PITTSBURGH (April 28, 2021) ... The current COVID-19 pandemic has not only shaken the
healthcare industry but also delivered more than a year of social and economic
disruption across the globe. During this time, innovators at the University of
Pittsburgh quickly adapted their research to meet new safety standards and managed
to tackle the effects of the pandemic.
On April 22, the Innovation Institute recognized Pitt faculty,
students and staff who thrived, despite these unprecedented circumstances, at
its 2020-2021 Celebration of Innovation.
William Federspiel, John A. Swanson Professor of
Bioengineering, received the Marlin Mickle Outstanding Innovator Award for his
consistent dedication to achieving societal impact through commercial
application of his research. This prestigious award honors Professor Mickle, a
Pitt innovator who holds the University record for invention disclosures filed,
patents issued, and startups formed.
“I am honored and thankful to be this year’s recipient of
the Marlin Mickle Innovation Award. I’m also humbled knowing many of the past
recipients of this award,” said Federspiel, who also holds appointments in
chemical engineering, the McGowan Institute for Regenerative Medicine, critical
care medicine, and the Clinical Translation Institute. “This award has personal
meaning for me. I always knew Marlin to be a scholar and an innovator, but
through conversation, I recognized that he was the ultimate gentleman and
Federspiel directs the Medical Devices Laboratory wherein clinically
significant devices are developed for the treatment of pulmonary and
cardiovascular ailments by utilizing engineering principles of fluid flow and
mass transfer. He is also a co-founder of ALung
Technologies, a Pittsburgh-based medical device company, at which he now
serves as head of the scientific advisory board.
Among Federspiel’s innovations is the Hemolung® Respiratory
Assist System (RAS), a minimally invasive device that does the work of the
lungs by removing carbon dioxide from the blood. During the coronavirus
pandemic, the device received Emergency Use Authorization (EUA) from the U.S. Food
and Drug Administration as a treatment for COVID-19.
“It is an amazingly rewarding experience to develop technologies
that help save lives,” Federspiel said. “[ALung Technologies] did an amazing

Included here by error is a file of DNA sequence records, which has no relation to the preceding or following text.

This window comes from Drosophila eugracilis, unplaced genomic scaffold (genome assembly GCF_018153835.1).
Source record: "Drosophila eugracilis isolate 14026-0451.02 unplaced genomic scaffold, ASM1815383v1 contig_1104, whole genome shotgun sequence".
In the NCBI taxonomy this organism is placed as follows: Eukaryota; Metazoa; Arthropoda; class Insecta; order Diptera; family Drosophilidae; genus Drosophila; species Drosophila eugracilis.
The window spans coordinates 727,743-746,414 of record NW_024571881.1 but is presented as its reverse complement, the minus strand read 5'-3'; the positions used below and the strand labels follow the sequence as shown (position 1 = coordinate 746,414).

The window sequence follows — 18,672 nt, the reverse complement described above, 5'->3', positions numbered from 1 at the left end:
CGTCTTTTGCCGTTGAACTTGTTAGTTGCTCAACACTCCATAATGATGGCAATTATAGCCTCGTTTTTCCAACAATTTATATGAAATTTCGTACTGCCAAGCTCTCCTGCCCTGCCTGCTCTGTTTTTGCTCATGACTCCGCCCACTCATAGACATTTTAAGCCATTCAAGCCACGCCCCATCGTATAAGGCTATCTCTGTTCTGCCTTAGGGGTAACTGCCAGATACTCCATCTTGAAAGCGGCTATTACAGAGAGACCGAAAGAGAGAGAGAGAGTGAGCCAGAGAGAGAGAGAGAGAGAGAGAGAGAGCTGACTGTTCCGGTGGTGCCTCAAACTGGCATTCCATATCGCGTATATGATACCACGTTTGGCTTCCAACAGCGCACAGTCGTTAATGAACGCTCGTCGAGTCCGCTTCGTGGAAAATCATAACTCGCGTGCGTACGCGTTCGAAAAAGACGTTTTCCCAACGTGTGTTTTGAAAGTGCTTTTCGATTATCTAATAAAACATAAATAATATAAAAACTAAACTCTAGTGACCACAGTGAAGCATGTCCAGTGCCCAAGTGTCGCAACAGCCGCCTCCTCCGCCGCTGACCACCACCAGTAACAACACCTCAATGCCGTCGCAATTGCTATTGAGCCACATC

job creating the Hemolung RAS system that was seeded in my laboratory.
“Last year we experienced the beginning of a once in a
lifetime pandemic. While I was already proud that the Hemolung RAS device was
in FDA clinical trials for approval, I was ecstatic when I learned the company
sought and obtained EUA authorization from the FDA to treat severe COVID-19
patients,” he added. “Obviously, these are circumstances I would have never
envisioned 25 years ago when I joined Pitt. It came from the hard work of many
individuals both at the University and the company.”
here to watch Dr. Federspiel’s acceptance speech.
To date, 97 COVID-19 patients have been treated using the Hemolung®
RAS device, and the company has experienced increased demand as a result of the
Federspiel has developed additional artificial lung
platforms that combine fiber technology with cellular and biomolecular
components to create biohybrid artificial lung tissue and bioactive hollow
fibers. Some of his other innovations include a membrane and particle-based
blood purification devices for use in critical care settings; improved
transport models for drug delivery from nanoparticles and microparticles; and
oxygen depletion devices for blood storage systems that will extend the shelf
life of red cell units and deliver red cells of higher efficacy and lower
toxicity for transfusion therapy.
publication is one of the core activities of academia, the ultimate goal of
bioengineering research is to make a real-world impact, e.g., improve health
care. Bill has dedicated his career to translating novel research findings into
improved treatments of cardiopulmonary diseases – this is perhaps his highest contribution,”
said Sanjeev Shroff, Distinguished Professor and Gerald E. McGinnis Chair of
During his time at Pitt, Federspiel has submitted 32
invention disclosures, been issued 14 patents, and has had his work licensed 11
times. He is an elected Fellow of several prestigious professional
organizations such as the National Academy of Inventors, the Biomedical
Engineering Society, the American Institute for Medical and Biological
Engineering, and the American Society for Artificial Internal Organs. In 2019,
he received the Carnegie Science Award for Life Sciences.
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Contact: Leah Russell